What is a seizure?
A seizure occurs when the nerve cells in the brain send out sudden, excessive, uncontrolled electrical signals. Everyone’s brain has continuous electrical activity. When something goes wrong with this activity, your child may have a seizure. Seizures can produce a variety of symptoms depending on what part of the brain is involved. Seizures can range from something as simple as a strange feeling in your stomach to uncontrolled rhythmic movements of your entire body, called a convulsion.
What is epilepsy?
Epilepsy is characterized by two (2) or more unprovoked seizures. Once a person has had two (2) seizures which were not provoked by something such as fever, illness, or withdrawal from drugs or alcohol he will be diagnosed with epilepsy. Epilepsy is common. Epilepsy is more common in children under the age of five (5) and adults over the age of 65, but can occur in anyone at any time in their life.
What do seizures look like?
There are many different types of seizures. Not everyone falls and shakes when they have a seizure. But not everyone who does fall on the ground and starts shaking is having a seizure. There are many other kinds of problems that can look like seizures. Some things that can be confused for seizures in children include syncope (fainting), breath holding, reflux (spitting up) in babies, and anxiety attacks.
There are two main types of seizures: generalized and partial. One type is not better to have than the other; they are just different. It is helpful to figure out what type of seizure your child has in order to choose the most effective medication.
What do I do if my child has a seizure?
Try not to panic! Seizures are very scary but you need to stay calm. It is your job to protect your child during the seizure to keep them from being hurt.
As soon as you know your child is starting to have a seizure:
1) Gently try to get them into a position where they are safe. If they are standing or sitting, get them to the floor or a soft surface where you can lay them on their side.
2) Stay with your child. Use a watch or clock to time the seizure. Observe your child’s behavior and movements.
3) Do not put anything in your child’s mouth. They cannot swallow their tongue and often they clench their teeth together. If you try to put something in their mouth you are likely to hurt them or yourself.
4) Do not try to stop or restrain their movements.
5) Children often foam at the mouth or drool during a seizure. If they are turned on their side, this will run out of their mouth rather than pooling in the back of their throat.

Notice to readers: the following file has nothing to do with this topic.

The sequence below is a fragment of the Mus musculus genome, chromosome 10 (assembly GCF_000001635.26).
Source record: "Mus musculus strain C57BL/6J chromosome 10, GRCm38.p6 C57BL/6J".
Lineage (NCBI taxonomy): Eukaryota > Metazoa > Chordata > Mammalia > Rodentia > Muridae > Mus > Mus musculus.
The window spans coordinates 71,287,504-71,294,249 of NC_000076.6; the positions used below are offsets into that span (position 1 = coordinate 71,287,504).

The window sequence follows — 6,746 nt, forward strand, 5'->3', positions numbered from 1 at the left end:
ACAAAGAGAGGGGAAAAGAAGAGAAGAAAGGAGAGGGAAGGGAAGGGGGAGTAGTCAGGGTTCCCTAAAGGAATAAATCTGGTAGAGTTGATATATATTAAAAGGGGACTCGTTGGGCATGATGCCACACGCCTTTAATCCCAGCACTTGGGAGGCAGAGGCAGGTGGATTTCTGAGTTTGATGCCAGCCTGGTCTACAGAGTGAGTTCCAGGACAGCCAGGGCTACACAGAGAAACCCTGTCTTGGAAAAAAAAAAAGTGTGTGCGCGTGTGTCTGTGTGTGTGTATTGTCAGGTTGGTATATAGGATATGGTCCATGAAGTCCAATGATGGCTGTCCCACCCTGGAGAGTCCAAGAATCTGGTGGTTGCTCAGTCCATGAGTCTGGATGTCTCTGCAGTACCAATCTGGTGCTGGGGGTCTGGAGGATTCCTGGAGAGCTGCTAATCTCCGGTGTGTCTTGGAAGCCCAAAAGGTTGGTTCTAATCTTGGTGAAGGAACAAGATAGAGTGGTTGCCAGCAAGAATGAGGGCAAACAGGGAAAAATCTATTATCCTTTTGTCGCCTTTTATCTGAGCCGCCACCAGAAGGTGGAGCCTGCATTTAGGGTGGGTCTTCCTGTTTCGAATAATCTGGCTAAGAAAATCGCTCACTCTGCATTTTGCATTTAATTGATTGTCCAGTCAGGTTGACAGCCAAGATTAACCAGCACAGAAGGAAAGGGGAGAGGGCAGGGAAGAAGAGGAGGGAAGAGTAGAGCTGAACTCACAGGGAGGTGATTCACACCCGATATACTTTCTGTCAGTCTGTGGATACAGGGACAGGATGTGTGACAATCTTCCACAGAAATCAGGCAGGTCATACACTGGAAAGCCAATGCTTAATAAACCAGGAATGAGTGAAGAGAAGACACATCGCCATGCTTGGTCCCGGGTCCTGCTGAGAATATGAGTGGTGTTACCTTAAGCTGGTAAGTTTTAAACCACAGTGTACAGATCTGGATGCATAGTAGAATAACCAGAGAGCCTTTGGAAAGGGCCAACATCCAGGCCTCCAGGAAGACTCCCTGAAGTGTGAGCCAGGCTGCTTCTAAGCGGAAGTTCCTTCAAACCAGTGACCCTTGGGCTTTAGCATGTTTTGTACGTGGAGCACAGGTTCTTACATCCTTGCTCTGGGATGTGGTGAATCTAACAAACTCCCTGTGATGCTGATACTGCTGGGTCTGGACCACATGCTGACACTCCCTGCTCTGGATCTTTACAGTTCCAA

6) Some children do not have convulsing types of seizures, but may just stare or act unusual. If your child has this type of seizure, you just need to stay with them and keep them safe.
What do I do when the seizure is over?
After a seizure, especially a convulsion, children often are very confused and tired. Sometimes they fall into a deep sleep and sleep for several hours. It is okay to let them sleep. Check on your child frequently until he returns to his normal self. Call your neurology provider to update them on your child's seizure activity.
When do I need to call for help?
Call 911 if:
1) Your child’s seizure lasts more than five (5) minutes.
2) Several seizures occur in a short period of time without the child recovering in between the seizures.
3) Your child was hurt during the seizure.
4) Your child will not respond in any way to you 30 minutes after the seizure.
5) Your child is having trouble breathing.
What precautions can I take to keep my child from being hurt during a seizure?
Drowning is the number one cause of injury from seizures. Never leave your child alone in a bathtub or near any water. A child can drown in less than an inch of water.
Older children usually prefer to shower and can be unsupervised but they need to:
1) Remove the drain stop if they are showering in a tub.
2) Leave the bathroom door unlocked.
3) Make sure someone is in the house when they are showering.
4) No child or teen should ever swim unsupervised
Parents should watch all young children and be within reaching distance of them in the water.
Other safety precautions include:
If a child’s seizures are not well controlled and are occurring on a daily or weekly basis, greater precautions may be necessary such as not allowing any water activities and bike riding. Some children who have frequent seizures resulting in falls and frequent injuries may benefit from wearing a protective helmet during any physical activity.